New Year's Eve celebrations are scaled down worldwide while NYC goes on

New York, New York – For the second year in the row, most large crowds at New Year's Eve celebrations will be a thing of the past. But not in New York.

New Year's Eve in Times Square will look very different this year.
New Year's Eve in Times Square will look very different this year.  © Collage: Imago/ZUMA Wire

Public gatherings on New Year's Eve have been largely cancelled around the world due to surging coronavirus positivity rates, which are now seeing some of the highest of the pandemic.

Los Angeles has called off its New Year’s countdown in Grand Park, and will livestream the event instead.

London, Paris, Rome, and Tokyo, which normally host some of the largest in-person NYE festivities around the world, have also shuttered their famed in-person events.

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Yet the show will go on in New York City, where the Times Square Ball Drop is still happening as scheduled despite the state breaking its single-day new Covid case record for the second day in a row.

New York's governor Kathy Hochul confirmed 74,207 new positive cases were reported on Thursday in the wake of Christmas weekend gatherings and a spike of the Omicron variant that has closed city restaurants and Broadway shows.

Just one day before New Year's, New Yorkers continued to wait in urgent care and mobile testing site lines that wrapped around city blocks in hopes of getting a Covid test, while at-home tests were even harder to come by.

When asked on Thursday morning if the Times Square celebrations would be scaled back or cancelled in light of the new data, the city's outgoing mayor stood by his plan to keep the party going on his last day in office.

"Shutdowns are not the answer," Mayor Bill de Blasio told NBC's TODAY. "We gotta send a message to the world: New York City is open."

"The show must go on," but is it a smart move from the city?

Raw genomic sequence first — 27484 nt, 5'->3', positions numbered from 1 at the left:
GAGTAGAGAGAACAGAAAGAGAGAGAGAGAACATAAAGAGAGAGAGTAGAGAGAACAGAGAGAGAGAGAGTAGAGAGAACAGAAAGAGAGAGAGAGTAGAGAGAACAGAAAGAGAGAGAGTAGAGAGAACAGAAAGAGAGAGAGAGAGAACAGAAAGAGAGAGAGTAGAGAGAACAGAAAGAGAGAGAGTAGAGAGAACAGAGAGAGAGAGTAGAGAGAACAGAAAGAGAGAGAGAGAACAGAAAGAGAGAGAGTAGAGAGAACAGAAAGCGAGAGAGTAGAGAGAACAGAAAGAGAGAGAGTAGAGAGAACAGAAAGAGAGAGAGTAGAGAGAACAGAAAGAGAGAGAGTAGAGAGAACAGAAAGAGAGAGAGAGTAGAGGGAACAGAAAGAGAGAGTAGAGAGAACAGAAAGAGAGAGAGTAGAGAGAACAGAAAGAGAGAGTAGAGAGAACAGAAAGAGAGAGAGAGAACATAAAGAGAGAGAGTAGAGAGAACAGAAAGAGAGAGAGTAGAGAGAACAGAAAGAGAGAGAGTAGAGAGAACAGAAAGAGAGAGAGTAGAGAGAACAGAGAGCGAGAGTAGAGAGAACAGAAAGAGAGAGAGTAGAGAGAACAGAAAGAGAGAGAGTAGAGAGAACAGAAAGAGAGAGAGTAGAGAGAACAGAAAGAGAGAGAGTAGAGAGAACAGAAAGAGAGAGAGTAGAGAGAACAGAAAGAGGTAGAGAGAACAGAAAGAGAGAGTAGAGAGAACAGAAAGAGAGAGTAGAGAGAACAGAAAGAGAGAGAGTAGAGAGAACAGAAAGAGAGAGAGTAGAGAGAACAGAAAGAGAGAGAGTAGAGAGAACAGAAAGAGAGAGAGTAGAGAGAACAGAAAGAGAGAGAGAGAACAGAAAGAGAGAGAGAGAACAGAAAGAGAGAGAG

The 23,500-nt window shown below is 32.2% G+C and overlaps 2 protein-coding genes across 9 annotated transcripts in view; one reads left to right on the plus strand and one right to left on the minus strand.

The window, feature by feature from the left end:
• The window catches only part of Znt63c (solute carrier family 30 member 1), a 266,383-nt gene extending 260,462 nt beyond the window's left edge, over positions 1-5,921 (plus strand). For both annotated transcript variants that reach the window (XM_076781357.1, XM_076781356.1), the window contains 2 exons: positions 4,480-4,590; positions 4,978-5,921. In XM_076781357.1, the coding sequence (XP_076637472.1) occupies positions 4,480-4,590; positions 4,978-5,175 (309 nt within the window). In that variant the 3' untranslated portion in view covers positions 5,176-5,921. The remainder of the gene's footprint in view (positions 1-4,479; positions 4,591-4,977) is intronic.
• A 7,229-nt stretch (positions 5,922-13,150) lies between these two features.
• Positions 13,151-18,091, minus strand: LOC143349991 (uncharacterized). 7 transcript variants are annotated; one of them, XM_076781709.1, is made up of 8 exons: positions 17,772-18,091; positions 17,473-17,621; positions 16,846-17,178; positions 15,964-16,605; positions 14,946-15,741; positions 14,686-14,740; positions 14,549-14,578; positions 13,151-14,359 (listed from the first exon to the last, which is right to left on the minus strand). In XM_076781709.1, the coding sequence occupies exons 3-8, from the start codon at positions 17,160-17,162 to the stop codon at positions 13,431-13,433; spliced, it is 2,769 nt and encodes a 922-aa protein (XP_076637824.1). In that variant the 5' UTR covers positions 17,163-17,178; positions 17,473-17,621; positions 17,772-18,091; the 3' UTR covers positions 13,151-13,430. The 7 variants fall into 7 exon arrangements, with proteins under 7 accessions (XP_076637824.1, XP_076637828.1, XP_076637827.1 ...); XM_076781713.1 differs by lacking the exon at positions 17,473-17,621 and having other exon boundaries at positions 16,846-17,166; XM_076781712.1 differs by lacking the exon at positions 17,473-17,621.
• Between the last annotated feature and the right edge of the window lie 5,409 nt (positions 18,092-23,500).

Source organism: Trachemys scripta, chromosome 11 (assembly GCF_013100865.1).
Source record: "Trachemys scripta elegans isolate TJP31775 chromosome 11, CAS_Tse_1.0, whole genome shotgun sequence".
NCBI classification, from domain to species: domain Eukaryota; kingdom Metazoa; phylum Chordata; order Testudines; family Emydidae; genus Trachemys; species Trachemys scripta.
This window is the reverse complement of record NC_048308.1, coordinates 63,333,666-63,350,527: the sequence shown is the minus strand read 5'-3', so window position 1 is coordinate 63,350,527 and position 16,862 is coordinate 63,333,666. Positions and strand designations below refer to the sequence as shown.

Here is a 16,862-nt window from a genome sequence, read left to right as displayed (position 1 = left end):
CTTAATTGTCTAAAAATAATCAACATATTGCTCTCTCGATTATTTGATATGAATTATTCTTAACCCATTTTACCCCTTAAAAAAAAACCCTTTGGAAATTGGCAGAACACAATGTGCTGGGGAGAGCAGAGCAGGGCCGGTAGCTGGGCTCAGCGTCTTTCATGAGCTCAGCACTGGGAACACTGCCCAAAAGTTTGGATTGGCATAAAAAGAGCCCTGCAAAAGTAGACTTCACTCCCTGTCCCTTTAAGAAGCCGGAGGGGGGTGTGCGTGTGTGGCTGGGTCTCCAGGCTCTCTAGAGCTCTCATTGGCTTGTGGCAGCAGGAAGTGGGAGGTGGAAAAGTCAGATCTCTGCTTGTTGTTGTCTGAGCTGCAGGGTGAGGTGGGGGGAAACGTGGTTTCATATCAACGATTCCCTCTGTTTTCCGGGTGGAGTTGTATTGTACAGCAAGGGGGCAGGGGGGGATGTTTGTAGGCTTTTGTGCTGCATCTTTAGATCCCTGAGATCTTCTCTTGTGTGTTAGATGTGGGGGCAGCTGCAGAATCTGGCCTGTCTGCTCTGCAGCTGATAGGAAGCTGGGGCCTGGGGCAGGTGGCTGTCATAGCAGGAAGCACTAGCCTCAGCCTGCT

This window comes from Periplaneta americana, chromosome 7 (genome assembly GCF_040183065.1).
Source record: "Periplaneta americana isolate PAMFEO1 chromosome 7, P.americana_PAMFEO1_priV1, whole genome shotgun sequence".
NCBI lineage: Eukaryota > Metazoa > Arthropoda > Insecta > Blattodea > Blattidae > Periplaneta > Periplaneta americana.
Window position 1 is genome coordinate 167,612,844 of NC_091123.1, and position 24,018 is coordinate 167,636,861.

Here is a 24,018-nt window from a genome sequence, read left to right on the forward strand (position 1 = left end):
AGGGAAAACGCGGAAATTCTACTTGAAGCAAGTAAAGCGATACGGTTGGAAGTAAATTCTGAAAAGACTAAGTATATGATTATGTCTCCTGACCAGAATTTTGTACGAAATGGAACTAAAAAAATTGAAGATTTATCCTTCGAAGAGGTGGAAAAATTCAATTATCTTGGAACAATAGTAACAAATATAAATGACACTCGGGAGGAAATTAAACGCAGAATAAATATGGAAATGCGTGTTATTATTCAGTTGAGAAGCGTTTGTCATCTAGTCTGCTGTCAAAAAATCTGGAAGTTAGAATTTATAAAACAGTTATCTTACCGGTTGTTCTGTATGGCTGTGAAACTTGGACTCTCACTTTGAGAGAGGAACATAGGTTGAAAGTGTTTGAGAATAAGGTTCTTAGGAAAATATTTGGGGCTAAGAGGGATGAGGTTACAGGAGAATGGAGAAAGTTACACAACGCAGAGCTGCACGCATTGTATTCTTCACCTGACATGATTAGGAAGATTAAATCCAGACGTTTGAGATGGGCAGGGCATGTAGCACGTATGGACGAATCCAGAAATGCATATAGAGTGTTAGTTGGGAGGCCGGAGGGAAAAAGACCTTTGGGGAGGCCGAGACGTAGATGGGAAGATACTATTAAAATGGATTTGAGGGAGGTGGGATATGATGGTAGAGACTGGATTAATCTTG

Just one day ahead of New Year's Eve, Times Square saw many waiting in line to get a Covid-19 test.
Just one day ahead of New Year's Eve, Times Square saw many waiting in line to get a Covid-19 test.  © IMAGO/ZUMA Wire

The Times Square Alliance has said it can safely carry out this year's Ball Drop event, requiring attendees to wear masks and be fully vaccinated.

It also has promised to pack fewer people in to the typically crowded viewing area pens to allow for social distancing, and won't begin letting people enter until 3 PM – later than in previous years.

Despite the precautions, it is uncertain whether the gathering is a smart move by city officials, as it seems to contradict warnings from White House health experts. On Wednesday, chief medical advisor Dr. Anthony Fauci urged Americans to avoid large New Year’s Eve parties.

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"When you are talking about a New Year’s Eve party, where you have 30, 40, 50 people celebrating, you do not know the status of the vaccination — I would recommend strongly, stay away from that this year," he said. "There will be other years to do that, but not this year."

The difference, as de Blasio has purported, is that all Times Square revelers will have to show proof of vaccination to enter, so there is less risk that the event will be a potential "super-spreader."

Yet, uncertainty is looming among New York's residents as to why it is one of the few large international cities that is taking the chance. Questions still remain on just how police will enforce that masks are worn throughout the night, and how security will cap attendance at 15,000 if more hopeful attendees show up.

Cover photo: Collage: Imago/ZUMA Wire

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